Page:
NTSB: Crew Mistakes Caused Heeling of Cruise Ship

Friday, January 11, 2008
The National Transportation Safety Board today determined that the probable cause of an accident involving the cruise ship Crown Princess was the second officer's incorrect wheel commands, executed first to counter an unanticipated high rate of turn and then to counter the vessel's heeling. Contributing to the cause of the accident were the captain's and staff captain's inappropriate inputs to the vessel's integrated navigation system while it was traveling at high speed in relatively shallow water, their failure to stabilize the vessel's heading fluctuations before leaving the bridge, and the inadequate training of crewmembers in the use of integrated navigation systems.

On July 18, 2006, the cruise ship Crown Princess, which had been in service about a month, departed Port Canaveral, Florida, for Brooklyn, New York, its last port on a 10-day round trip voyage to the Caribbean. About an hour after departing, the vessel's automatic navigation system caused the ship's heading to fluctuate around its intended course. Alarmed by a perceived high rate of turn, the second officer attempted to take corrective action that resulted in the ship heeling to a maximum angle of about 24 degrees to starboard. This caused people to be thrown about or struck by unsecured objects, resulting in 14 serious and 284 minor injuries to passengers and crewmembers. The vessel incurred no damage to its structure but sustained considerable damage to unsecured interior components, cabinets, and their contents.

The report adopted by the Board today states that the Crown Princess was operating at nearly full speed when the second officer took the controls. Because of instabilities in the automatic steering system, the officer faced the problem of navigating a vessel that exhibited both increasing course deviations and high rates of turn. The second officer took manual control of the steering and steered back and forth between port and starboard in increasingly wider turns. Rather than remedying the problem, the second officer's actions aggravated the situation, resulting in a very large angle of heel. The captain quickly returned to the bridge and brought the vessel under control by centering the rudder and reducing speed. The Safety Board concluded that the incident occurred because the second officer initially turned the wheel to port, when he should have turned it to starboard to counteract the turn. The Safety Board also stated that the captain and staff captain made errors with regard to the ship's integrated navigation system. These errors included:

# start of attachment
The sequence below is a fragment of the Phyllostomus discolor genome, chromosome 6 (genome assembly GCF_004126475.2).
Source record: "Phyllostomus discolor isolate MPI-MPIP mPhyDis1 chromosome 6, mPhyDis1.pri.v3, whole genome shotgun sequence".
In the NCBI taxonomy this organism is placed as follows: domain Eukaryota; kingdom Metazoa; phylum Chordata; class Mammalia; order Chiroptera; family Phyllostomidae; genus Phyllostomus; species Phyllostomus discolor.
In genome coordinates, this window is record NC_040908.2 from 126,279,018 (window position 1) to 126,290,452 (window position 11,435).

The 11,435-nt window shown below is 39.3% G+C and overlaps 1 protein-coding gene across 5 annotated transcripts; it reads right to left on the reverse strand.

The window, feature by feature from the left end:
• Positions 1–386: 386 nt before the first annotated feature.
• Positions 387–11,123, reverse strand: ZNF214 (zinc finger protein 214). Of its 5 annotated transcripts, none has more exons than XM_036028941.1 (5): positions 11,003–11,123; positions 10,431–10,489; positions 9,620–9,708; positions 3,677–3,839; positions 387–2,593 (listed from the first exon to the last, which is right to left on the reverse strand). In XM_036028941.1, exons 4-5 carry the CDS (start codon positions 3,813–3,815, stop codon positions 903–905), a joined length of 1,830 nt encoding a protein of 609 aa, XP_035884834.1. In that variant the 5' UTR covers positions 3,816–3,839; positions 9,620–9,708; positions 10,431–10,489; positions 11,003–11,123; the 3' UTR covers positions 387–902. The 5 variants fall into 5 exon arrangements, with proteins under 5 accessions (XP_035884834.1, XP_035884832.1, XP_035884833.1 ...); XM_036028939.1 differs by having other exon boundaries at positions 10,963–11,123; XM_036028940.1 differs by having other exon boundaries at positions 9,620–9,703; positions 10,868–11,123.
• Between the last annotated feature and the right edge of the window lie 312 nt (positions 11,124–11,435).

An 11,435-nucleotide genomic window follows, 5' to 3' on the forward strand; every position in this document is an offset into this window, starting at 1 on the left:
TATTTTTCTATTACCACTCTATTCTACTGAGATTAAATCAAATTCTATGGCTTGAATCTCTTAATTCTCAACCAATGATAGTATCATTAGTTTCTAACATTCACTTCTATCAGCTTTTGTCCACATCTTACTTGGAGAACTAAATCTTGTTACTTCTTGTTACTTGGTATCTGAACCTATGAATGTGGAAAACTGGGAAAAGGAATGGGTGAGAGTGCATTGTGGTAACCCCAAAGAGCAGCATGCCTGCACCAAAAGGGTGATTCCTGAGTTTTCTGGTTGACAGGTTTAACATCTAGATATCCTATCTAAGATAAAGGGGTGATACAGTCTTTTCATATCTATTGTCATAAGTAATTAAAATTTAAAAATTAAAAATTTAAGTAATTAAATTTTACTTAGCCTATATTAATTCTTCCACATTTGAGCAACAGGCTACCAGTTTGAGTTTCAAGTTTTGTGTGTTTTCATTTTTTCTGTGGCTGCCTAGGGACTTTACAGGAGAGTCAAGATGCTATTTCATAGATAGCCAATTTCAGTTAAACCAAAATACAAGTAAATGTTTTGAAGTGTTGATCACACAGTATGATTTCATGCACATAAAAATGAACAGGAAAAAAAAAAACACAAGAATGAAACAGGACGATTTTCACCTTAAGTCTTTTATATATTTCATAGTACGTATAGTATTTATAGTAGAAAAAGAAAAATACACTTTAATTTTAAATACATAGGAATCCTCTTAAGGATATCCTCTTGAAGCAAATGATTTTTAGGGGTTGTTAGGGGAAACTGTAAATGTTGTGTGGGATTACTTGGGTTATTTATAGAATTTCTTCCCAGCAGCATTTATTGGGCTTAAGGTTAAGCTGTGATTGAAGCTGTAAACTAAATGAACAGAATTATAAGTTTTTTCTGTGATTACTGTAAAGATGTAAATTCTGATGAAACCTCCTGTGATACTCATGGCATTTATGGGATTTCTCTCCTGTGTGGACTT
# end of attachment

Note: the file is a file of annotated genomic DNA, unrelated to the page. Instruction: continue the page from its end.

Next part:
* Failure to recognize that the integrated navigation system could be unpredictable at high speed in shallow water. * Failure to recognize that the rudder economy and rudder limit settings on the integrated navigation system were inappropriate for the vessel's speed and operating conditions. The Board concluded that these errors stemmed from inadequate training and lack of familiarity with the integrated navigation system. As a result of its investigation, the Safety Board made recommendations regarding integrated navigation system training to the U.S. Coast Guard, the Cruise Lines International Association, and to SAM Electronics and Sperry Marine, manufacturers of integrated navigation systems.

Maritime Reporter September 2014 Digital Edition
FREE Maritime Reporter Subscription
Latest Maritime News    rss feeds

People & Company News

TOTE Finalizes Charter for LNG Containerships

World’s first LNG powered containerships to serve Puerto Rico TOTE, Inc. announced an agreement today between its operating companies TOTE Shipholdings Inc.

Hamburg Süd Opens Office in India

Hamburg Süd announced the opening of an office in Gandhidham, India, on October 1, 2014. It is the second branch office in the state of Gujarat. Hamburg Süd already has three offices in Mumbai,

GAC Marine Logistics Shifts Central Office to Singapore

In a move that brings it closer to key Asian markets, ship spares logistics specialist GAC Marine Logistics (GML) has relocated its head office to Singapore. The

Cruise Ship Trends

Holland America Line's Enticing Offers for Cruise Vacation

Holland America Line is planning special promotions for National Cruise Vacation Week (NCVW), which runs Oct. 6-13, 2014. Organized by Cruise Lines International Association,

MTN Broadband Coverage Expanding

After launching its Terrestrial Broadband Network (TBN) just more than one year ago, MTN Communications (MTN) announces the number of TBN-connected cruise ships

2 Cruise Season Records at Lerwick Harbor

The arrival of the cruise ship Norwegian Star at Lerwick Harbour today (Thursday 25 September) marks the end of the Shetland port's best season yet, with two records achieved.

 
 
Maritime Contracts Maritime Security Maritime Standards Navigation Offshore Oil Pipelines Salvage Ship Repair Sonar Winch
rss | archive | history | articles | privacy | terms and conditions | contributors | top maritime news | about us | copyright | maritime magazines
maritime security news | shipbuilding news | maritime industry | shipping news | maritime reporting | workboats news | ship design | maritime business

Time taken: 0.1375 sec (7 req/sec)